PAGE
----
The Universal Christ

"The resurrection gives us a Christ who is spiritually present; the Holy Spirit gives us a Christ who is universally present. By the coming of the Holy Spirit the risen Christ is made omnipresent, and the whole process of revelation here and now completed. Nothing higher can be looked for until the veil is dropped on the other side. Momentous consequences follow the acceptance of this truth. If the age of the Spirit under which we are now living marks the final outgoing of God to man; if the God who is manifested in Christ is every-where present in the Spirit; if through the medium-ship of the Spirit he dwells in the inner sanctuary of the soul; if he is not only with man, but in man; if through the Holy Spirit his presence within the soul is realized as the presence of Christ, then the time foretold by Jesus has come when temples and shrines are no longer indispensable, when every man has immediate access to God as the Father, and when every humble receptive soul may become "an habitation of God in the Spirit." "
- James Mann Campbell (The Presence, p. 89)

The New Covenant Gift of the Spirit

"Let us recall the three considerations that have been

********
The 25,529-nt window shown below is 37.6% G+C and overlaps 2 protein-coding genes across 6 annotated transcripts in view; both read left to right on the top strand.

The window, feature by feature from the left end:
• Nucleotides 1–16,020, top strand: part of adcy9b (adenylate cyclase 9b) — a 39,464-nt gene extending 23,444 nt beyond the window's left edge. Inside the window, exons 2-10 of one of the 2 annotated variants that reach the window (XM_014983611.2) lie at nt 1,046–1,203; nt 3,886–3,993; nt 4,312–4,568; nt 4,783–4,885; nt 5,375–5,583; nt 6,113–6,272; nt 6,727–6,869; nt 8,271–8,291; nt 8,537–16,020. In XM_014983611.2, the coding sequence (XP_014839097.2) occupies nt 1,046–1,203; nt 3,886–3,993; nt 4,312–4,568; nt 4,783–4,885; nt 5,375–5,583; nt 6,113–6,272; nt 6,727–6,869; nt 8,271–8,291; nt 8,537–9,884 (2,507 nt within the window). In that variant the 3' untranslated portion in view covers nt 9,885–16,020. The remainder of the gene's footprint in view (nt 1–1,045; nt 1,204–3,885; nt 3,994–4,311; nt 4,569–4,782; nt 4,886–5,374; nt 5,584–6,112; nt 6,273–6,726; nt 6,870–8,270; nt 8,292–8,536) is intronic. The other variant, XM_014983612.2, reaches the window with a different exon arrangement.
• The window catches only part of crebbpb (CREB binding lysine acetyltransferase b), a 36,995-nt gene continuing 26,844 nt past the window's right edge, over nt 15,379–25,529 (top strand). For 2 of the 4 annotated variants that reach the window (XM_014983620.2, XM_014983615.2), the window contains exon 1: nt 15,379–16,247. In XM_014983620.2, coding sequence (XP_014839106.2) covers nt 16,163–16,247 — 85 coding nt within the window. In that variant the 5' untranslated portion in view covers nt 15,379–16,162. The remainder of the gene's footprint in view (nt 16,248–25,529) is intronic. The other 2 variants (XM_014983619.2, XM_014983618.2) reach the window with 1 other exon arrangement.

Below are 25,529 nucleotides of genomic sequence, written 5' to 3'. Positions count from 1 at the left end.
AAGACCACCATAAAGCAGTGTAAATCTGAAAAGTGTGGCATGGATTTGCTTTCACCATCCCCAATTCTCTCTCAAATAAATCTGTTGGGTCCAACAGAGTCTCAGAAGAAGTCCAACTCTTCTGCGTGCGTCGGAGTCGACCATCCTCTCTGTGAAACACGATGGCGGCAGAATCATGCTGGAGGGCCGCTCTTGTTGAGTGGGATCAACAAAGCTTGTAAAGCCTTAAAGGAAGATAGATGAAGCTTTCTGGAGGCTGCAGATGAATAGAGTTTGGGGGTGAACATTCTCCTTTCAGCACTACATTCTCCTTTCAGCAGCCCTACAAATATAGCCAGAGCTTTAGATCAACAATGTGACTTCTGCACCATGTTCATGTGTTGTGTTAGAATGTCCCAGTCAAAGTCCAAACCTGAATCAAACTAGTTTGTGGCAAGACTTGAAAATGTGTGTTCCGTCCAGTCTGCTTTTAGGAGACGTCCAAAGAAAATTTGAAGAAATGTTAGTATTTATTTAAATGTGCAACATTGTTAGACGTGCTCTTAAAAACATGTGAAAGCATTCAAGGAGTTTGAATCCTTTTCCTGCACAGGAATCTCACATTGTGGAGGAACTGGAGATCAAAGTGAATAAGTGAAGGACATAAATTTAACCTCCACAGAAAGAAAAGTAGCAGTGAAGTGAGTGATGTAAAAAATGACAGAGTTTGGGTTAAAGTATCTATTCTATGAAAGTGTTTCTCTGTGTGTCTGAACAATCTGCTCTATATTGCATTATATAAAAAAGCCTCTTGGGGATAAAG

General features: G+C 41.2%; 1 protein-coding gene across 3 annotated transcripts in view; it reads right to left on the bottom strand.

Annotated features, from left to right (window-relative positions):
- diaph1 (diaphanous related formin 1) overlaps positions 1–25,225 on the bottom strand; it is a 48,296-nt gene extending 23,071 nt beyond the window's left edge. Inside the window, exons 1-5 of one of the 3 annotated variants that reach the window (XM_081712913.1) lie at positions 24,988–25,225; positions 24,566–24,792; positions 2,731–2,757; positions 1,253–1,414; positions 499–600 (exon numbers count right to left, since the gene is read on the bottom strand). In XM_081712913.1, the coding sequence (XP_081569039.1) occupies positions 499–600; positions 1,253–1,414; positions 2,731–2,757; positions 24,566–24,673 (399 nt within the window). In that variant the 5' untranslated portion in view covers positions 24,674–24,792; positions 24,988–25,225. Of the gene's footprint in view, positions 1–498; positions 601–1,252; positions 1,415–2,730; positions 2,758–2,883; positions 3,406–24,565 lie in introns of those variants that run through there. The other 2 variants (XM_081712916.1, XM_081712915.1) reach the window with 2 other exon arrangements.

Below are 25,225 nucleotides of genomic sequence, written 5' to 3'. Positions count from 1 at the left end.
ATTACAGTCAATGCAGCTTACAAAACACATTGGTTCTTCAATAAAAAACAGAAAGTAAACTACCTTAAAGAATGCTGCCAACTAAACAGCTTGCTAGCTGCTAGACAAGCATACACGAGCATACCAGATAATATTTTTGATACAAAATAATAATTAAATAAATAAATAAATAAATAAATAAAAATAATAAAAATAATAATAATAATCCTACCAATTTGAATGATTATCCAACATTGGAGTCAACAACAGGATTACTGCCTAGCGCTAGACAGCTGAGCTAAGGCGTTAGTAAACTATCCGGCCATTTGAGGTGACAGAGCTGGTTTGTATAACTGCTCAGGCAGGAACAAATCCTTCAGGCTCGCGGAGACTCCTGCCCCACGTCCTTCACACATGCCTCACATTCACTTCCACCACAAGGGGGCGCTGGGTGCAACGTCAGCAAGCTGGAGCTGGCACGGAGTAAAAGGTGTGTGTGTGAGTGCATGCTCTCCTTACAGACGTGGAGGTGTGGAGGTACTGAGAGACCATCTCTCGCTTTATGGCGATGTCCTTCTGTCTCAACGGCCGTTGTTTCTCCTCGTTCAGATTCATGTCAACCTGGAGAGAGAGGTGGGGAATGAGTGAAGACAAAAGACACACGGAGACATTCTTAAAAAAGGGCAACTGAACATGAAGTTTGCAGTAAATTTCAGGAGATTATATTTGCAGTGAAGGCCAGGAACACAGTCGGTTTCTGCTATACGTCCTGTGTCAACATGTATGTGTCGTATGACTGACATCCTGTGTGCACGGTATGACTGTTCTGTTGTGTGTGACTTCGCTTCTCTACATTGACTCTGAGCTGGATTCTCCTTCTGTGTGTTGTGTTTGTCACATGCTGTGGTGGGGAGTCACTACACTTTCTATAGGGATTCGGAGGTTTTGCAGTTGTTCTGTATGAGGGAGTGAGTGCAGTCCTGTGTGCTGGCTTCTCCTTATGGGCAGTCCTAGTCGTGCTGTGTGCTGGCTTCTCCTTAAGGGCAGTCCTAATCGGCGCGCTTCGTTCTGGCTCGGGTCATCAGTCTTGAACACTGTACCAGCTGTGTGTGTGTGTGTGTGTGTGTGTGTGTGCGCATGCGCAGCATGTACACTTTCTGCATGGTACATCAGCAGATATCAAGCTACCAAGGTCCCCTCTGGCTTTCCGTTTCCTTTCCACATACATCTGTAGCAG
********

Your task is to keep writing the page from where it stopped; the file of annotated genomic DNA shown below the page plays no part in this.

mentioned. First, that our Lord Himself in His Divine-human nature was on earth, and is now in heaven, possessed of the fulness of the Spirit, and this in such a manner that the Spirit entered into all He was in the one sphere, and enters into all He is in the other. Secondly, that the Spirit given us by our Lord in His glorified condition is His own Spirit in the most definite and particular meaning of the words. Thirdly, that when the Spirit is bestowed upon us He must be made inwardly and experimentally ours, entering into all that we are in a manner similar to that in which He entered into all that Jesus was and is. Let us fix these three points distinctly in our minds, and it will follow that the Spirit promised as the chief gift of the New Covenant is pervaded by human as well as Divine elements. As the Spirit of the exalted and glorified Lord, He is not the Third Person of the Trinity in His absolute and metaphysical existence, but that Person as He is mediated through the Son, who is human as well as Divine. It is on this particular aspect of His being that He diffuses Himself through the members of Christ's body, and abides in them. Only as human, entering into and coalescing with what is human, can He be also our Spirit dwelling in a living and real way within us."